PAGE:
Van Loon pursed his lips for a moment, and nodded a couple of times. “Perhaps, perhaps. So you are the daughter Master Button spoke of some time ago. Yes, he and another of your brothers were here, and we talked at length. Hmm . . .” He turned to face back into the shop, and called to a young man working one of the presses, “John! Lay that aside for now, and come here.”
“A moment, Papa. Nearly done.”
“That’s all right, you can let it wait an hour. There is someone here you should meet.”
“All right, then.” He laid down the sheet he was about to load, and wiped his hands on a rag.
The fellow had some of the appearance of his father, and at first sight, some of his temperament too. He seemed little older than herself, and while his father’s English had only a small tinge of a Dutch accent, his had even less. Not the English speech of Cambridge, though, nor of the Americans.
The elder van Loon performed a quick introduction, then pulled a ten-dollar bill from a cash drawer and handed it to his son. “John, it’s nearly noon, and it’s noisy in here. Why don’t you take our guests to the cook shop next door, and discover what they have to say?”
In a remarkably short time they found themselves seated around one of a warren of small tables, with savory-smelling bowls of stew in front of them. Generous bowls, at that. Evidently meant to satisfy the appetites of apprentices and journeymen, who rarely had the chance to satisfy their appetites, in Martha’s experience. Not that Grantville truly had apprentices and journeymen, if the pamphlet was to be believed.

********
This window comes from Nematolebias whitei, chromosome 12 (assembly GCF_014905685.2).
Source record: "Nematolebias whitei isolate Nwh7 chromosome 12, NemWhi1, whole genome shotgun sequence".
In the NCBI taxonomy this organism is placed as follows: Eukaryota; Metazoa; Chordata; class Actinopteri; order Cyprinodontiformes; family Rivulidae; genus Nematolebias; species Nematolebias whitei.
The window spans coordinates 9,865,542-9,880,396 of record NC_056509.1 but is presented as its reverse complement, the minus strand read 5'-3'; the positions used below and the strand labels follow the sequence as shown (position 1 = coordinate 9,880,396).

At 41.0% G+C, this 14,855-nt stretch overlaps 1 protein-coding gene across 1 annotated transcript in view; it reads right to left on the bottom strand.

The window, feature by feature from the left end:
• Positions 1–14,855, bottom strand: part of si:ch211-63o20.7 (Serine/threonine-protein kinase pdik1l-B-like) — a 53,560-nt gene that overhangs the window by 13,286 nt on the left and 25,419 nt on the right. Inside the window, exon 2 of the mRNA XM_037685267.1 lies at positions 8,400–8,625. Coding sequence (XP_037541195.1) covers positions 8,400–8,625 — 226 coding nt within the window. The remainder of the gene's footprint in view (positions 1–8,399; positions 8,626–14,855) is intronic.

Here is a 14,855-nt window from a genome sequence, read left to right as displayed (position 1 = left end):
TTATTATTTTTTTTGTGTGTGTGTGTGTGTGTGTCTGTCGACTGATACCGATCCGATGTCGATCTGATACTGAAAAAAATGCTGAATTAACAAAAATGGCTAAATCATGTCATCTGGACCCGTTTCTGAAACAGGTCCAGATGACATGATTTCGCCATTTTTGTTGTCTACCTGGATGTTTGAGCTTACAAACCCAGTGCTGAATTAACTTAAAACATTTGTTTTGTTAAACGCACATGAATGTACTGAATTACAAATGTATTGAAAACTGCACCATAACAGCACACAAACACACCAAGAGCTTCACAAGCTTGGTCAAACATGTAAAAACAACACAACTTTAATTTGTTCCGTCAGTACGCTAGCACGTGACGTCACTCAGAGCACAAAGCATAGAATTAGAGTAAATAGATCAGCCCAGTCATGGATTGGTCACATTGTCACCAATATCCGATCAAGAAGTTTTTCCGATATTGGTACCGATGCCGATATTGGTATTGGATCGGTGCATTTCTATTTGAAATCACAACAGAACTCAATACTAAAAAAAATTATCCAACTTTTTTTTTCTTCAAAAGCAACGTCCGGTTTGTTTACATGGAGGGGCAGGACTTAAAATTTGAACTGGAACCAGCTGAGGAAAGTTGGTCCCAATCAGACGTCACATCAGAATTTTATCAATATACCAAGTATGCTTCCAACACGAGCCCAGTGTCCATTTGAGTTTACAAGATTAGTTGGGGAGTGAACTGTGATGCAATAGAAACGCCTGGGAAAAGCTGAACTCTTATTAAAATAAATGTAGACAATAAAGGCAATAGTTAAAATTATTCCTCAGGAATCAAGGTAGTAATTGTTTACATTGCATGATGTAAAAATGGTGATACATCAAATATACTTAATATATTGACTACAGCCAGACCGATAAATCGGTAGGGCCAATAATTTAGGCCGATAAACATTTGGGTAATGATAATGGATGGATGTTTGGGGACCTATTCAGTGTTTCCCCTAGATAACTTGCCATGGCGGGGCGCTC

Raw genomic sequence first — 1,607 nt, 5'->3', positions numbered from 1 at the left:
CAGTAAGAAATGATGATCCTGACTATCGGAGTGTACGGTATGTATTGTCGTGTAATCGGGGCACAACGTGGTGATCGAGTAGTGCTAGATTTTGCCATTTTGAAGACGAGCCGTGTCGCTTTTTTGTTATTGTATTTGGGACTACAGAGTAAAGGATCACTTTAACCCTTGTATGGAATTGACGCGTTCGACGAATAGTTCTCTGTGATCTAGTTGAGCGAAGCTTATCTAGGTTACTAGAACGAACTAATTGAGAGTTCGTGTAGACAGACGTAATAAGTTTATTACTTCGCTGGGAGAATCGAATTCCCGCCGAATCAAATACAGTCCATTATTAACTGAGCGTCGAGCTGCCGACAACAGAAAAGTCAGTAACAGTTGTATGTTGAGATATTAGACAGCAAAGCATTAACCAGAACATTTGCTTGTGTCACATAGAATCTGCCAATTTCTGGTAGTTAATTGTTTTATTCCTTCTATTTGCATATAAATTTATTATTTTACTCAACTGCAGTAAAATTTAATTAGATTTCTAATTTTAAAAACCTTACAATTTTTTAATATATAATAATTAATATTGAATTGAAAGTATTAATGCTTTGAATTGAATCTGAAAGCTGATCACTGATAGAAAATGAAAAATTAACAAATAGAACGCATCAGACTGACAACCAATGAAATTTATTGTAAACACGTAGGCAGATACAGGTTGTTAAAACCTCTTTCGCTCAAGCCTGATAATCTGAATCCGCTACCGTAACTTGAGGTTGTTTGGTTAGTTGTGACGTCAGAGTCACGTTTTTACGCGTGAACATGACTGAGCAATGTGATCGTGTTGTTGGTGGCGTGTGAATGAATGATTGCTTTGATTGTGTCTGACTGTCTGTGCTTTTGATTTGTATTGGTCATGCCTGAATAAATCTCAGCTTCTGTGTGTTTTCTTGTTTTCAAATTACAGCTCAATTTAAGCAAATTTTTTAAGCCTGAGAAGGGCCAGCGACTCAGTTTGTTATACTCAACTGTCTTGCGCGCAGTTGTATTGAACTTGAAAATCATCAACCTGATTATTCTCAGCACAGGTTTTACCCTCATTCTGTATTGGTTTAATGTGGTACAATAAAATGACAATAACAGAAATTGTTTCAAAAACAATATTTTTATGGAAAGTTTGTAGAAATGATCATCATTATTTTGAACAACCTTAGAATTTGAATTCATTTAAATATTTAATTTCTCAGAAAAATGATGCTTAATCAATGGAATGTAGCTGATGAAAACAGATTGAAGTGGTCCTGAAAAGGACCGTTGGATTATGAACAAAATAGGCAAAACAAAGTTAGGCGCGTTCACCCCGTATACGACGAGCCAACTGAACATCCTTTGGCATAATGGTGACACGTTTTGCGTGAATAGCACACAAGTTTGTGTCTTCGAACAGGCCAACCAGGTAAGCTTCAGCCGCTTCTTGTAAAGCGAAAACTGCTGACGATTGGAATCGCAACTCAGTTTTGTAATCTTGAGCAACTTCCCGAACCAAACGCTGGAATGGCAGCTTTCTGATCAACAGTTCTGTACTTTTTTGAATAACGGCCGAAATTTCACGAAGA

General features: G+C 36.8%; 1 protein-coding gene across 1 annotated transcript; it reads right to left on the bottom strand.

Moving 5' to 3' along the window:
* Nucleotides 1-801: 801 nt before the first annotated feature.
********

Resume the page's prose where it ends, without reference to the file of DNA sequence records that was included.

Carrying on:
“So, your father has given you the task of questioning me? To see if I’m fitted for the position of a printer?”
The younger van Loon gave her a small smile. A rather friendly smile. “I think he means for each of us to take the other’s measure. I do believe the position he has in mind is daughter-in-law. He has been speaking to me of beginning to seek someone suitable for a courtship.”
Martha was taken aback for a moment. Laughter danced in Andrew’s eyes. For lack of any other thought of how to answer that, she blurted, “I wondered, your name is really John? Not Jan?”
The sudden retreat from the delicate subject seemed to relieve him as much as it did her. “Oh. Yes. We have family connections on both sides of the Channel. I’m named for my grandfather. My mother was from Salisbury.”
“Yes. She took a chill during the flight from Amsterdam nigh on three years ago, and fell into a decline. There was nothing to be done.”
“Oh, I’m terribly sorry. Would you rather talk of printing? Do you use stereotypes, as the printer we worked for in Hamburg did?”
It wasn’t often that Al Green got a chance to meet his wife for lunch on a weekday. But there’d been a meeting of most of the Protestant clergy in town—just ordinary pastoral matters. Father Kircher had been invited too, and would have come, but he had a conflict. So here he was in the middle of the day, headed back to the farm. It was easy enough to swing by Leahy Medical Center and its coffee shop.